under yet unclear circumstances, my metaball-captured mesh resets itself to the default pose after restarting houdini, and it deforms from there on, instead of starting from the first animated pose, meaning it throws all deformations all over the place. so I have to reset the first pose to be the default pose and recapture the mesh, in order to go back to normal.

the rig seems to be stable if I key the default pose on the frame 1, and keep that key. but this is not really ok to do, most of the time.

unfortunately I can't upload the file, so I realize it's hard to judge from my description... I'm only hoping maybe someone has experienced something similar, or maybe it's a known issue...

vm

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I think you're running into two separate problems:

1. Orientation comes from the world space of the object. This can be as a result of many things: lookats, parent objects, pretransforms, etc. You don't have to use bones. You can use any object and it would work the same way (well, except for using IK). If you have pretransforms, you can middle mouse on the object node to see.

2. You're into the capture frame issue. The rest pose for CaptureMeta SOP (ie. NOT regular bone skinning), is stored at frame 0 by default. The CaptureMeta SOP does two things: it saves the rest transforms of the muscles specified at the given capture frame, and generates an initial weighting. If you change a non-animated value that changes where your muscle is at frame 0, that will affect how your skin is captured. Unfortunately, you might not always notice this because the CaptureMeta SOP doesn't always recook (until your file is reloaded). To force it to recapture, click on the "Force Recapture" button on the CaptureMeta SOP. The traditional way to deal with this is to setup your muscles and capture your geometry. Now lock the CaptureMeta SOP and save the .hip file as your new "rest position" file so that you can get back to it later. By locking your CaptureMeta SOP, it won't try to recook and get your possibly changed muscle transforms at frame 0. Now to continue on, you can paint your weights, etc. I hope this makes things clearer.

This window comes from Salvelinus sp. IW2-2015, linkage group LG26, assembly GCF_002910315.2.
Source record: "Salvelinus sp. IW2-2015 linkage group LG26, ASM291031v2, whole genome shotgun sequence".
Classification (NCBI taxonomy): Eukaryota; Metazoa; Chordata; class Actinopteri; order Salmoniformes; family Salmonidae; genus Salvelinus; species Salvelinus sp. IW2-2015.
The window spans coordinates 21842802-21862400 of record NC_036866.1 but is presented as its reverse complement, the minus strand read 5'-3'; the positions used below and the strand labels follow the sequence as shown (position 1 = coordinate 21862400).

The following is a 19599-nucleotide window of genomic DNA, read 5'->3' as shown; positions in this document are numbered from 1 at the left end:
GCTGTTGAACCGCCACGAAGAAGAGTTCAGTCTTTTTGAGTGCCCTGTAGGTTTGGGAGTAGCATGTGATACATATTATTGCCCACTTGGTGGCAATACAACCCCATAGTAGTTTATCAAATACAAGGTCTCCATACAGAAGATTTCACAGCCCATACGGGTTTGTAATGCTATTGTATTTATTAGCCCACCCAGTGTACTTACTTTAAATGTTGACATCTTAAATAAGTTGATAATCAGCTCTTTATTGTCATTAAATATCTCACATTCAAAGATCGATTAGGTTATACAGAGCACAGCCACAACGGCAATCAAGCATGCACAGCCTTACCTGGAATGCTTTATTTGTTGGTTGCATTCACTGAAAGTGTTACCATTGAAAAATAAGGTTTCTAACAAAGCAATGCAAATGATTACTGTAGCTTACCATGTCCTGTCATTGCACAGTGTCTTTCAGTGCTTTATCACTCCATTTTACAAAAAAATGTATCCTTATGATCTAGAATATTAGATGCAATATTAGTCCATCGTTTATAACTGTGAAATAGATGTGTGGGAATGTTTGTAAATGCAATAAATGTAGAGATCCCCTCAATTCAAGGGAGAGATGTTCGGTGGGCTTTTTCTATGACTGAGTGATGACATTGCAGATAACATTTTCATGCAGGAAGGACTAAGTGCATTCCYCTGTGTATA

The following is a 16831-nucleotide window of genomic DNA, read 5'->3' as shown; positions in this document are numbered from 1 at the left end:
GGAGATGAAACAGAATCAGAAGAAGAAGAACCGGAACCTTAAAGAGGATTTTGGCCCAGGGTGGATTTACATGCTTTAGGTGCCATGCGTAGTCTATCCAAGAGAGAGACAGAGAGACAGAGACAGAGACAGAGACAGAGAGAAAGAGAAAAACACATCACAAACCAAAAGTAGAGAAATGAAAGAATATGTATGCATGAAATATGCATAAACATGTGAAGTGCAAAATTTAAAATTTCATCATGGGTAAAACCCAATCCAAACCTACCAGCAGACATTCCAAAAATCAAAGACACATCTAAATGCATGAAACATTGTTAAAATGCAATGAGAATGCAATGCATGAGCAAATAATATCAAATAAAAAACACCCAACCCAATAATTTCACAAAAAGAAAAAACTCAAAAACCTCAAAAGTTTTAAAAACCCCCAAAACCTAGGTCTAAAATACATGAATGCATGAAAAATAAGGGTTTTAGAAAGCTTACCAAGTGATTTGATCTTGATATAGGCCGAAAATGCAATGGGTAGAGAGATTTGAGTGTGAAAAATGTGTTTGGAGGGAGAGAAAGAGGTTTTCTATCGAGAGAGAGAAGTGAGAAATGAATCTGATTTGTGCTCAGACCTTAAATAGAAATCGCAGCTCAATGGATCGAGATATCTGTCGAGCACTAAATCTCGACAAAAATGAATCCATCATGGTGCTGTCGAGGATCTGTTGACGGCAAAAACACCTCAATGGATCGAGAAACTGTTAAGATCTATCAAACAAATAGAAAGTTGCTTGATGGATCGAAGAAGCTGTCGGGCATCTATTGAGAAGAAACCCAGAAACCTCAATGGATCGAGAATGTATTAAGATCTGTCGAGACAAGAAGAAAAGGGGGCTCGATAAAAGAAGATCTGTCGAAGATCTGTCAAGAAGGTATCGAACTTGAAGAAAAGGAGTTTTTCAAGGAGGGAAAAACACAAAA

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I think you're running into two separate problems:

1. Orientation comes from the world space of the object. This can be as a result of many things: lookats, parent objects, pretransforms, etc. You don't have to use bones. You can use any object and it would work the same way (well, except for using IK). If you have pretransforms, you can middle mouse on the object node to see.

2. You're into the capture frame issue. The rest pose for CaptureMeta SOP (ie. NOT regular bone skinning), is stored at frame 0 by default. The CaptureMeta SOP does two things: it saves the rest transforms of the muscles specified at the given capture frame, and generates an initial weighting. If you change a non-animated value that changes where your muscle is at frame 0, that will affect how your skin is captured. Unfortunately, you might not always notice this because the CaptureMeta SOP doesn't always recook (until your file is reloaded). To force it to recapture, click on the "Force Recapture" button on the CaptureMeta SOP. The traditional way to deal with this is to setup your muscles and capture your geometry. Now lock the CaptureMeta SOP and save the .hip file as your new "rest position" file so that you can get back to it later. By locking your CaptureMeta SOP, it won't try to recook and get your possibly changed muscle transforms at frame 0. Now to continue on, you can paint your weights, etc. I hope this makes things clearer.

thank you edward, reply no 2 clarifies the problem :)

but I still don't understand, at reply 1 - if it doesn't matter what object I parent to, then why my muscles flip when I parent them to nulls, and don't flip when I parent them to bones...?

vm